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David Sirota
David Sirota
25 Sep 2015
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The Post-Election Politics of the Revolving Door


There are two types of money that corrupt our politics. After a national election that cost more than $2 billion, most of us know about the blatant kind that floods into politicians' campaigns, typically with quid pro quo strings attached. This is the most obvious form of legalized bribery — cash goes in, policy positions and legislative favors eventually come out.

As powerful as that money is, though, there's also a second, equally corrosive form of payoff — the kind that awaits campaign staff and outgoing government officials if and when they enter the world of influence peddling. This more secret form of corruption tends to generate far less outrage than ho-hum rationalizations. For this reason, you almost never hear about it — that is, until the last few weeks, when a series of coincidental revelations provided a rare look at how this dark money really works.

It started with a Government Accountability Office report on how regulatory agencies are facing "challenges" enforcing oil and gas drilling rules. Part of the problem, the GAO noted, is the fact that retaining regulators "is difficult because qualified staff are frequently offered more money for private sector positions within the oil and gas industry." Translation: regulators are flying through the revolving door, meaning it's difficult to retain good ones and even harder to convince the ones who do stay to vigorously do their jobs.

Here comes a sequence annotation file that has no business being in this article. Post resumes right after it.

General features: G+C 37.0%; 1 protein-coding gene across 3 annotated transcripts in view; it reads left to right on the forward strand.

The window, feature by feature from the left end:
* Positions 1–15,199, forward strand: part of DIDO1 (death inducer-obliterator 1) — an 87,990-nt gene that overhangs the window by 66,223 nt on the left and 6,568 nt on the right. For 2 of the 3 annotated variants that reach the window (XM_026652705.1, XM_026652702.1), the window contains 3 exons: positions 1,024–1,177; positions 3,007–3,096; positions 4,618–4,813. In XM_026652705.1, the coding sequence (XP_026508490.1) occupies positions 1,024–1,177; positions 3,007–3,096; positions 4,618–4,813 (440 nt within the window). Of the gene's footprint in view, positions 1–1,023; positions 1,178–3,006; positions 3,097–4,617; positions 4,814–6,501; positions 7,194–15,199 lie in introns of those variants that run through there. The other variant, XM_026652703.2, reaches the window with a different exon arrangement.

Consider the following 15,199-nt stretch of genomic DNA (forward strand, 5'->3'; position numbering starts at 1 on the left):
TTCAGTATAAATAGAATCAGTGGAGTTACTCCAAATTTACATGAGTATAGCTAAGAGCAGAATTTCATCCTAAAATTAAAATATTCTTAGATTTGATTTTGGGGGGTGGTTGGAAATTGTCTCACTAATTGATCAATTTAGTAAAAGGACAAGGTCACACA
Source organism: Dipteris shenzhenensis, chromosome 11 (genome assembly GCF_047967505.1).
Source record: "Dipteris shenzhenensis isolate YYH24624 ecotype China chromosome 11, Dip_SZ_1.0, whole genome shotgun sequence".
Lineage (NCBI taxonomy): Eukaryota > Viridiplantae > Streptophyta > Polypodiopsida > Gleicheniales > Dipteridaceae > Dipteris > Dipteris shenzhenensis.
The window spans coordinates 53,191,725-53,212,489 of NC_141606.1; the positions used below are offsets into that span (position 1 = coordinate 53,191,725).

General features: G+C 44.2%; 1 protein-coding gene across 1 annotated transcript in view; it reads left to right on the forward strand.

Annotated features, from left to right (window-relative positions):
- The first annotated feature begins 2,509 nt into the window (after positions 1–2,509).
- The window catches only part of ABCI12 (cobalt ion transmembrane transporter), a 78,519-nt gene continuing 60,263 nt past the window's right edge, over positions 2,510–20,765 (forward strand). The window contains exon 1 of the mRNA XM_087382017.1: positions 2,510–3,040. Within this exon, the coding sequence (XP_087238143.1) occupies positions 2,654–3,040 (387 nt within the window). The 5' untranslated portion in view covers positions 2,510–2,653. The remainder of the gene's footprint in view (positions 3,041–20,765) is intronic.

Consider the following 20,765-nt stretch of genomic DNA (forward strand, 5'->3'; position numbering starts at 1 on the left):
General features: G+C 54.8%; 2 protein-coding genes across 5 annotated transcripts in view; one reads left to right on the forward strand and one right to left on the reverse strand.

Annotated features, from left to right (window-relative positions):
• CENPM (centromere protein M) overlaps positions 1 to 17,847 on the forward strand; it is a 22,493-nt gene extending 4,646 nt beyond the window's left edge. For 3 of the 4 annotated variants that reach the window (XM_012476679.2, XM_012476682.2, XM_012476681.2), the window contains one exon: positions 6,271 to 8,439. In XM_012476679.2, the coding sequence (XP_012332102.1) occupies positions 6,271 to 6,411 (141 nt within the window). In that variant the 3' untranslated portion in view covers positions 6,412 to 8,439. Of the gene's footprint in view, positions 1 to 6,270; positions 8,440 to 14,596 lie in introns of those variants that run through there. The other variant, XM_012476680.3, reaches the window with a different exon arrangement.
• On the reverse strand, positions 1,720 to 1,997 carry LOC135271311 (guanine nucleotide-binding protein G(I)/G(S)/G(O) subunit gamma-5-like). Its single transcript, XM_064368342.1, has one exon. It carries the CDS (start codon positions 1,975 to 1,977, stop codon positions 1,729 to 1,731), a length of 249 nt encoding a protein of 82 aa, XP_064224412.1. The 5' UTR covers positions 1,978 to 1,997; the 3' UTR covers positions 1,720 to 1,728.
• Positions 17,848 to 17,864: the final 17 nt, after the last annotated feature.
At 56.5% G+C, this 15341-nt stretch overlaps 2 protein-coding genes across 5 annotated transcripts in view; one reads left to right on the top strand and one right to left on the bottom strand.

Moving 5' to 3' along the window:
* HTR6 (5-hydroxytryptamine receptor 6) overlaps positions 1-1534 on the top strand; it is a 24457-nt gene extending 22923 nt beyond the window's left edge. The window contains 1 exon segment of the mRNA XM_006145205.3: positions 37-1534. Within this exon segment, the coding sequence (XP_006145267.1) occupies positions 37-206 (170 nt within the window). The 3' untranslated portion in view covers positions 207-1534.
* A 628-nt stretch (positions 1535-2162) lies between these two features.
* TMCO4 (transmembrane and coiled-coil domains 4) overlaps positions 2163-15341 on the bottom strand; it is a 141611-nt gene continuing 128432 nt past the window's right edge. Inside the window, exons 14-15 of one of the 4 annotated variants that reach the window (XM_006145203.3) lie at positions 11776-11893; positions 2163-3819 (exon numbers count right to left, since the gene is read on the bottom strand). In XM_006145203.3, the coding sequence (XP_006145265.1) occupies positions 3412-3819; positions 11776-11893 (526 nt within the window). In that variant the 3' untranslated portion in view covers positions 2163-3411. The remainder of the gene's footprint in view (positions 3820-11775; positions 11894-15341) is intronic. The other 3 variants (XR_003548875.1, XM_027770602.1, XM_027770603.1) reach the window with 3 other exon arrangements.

Then came an Ad Age magazine report on how "public relations agencies are licking their chops in anticipation of Election Day, when big-name presidential campaigners and ... political operatives decide they're ready to move" into the corporate world. The magazine pointed out that many end up like Republican strategist Steve Schmidt - dividing time between advising campaigns, appearing as independent voices on cable TV and advocating for corporate clients.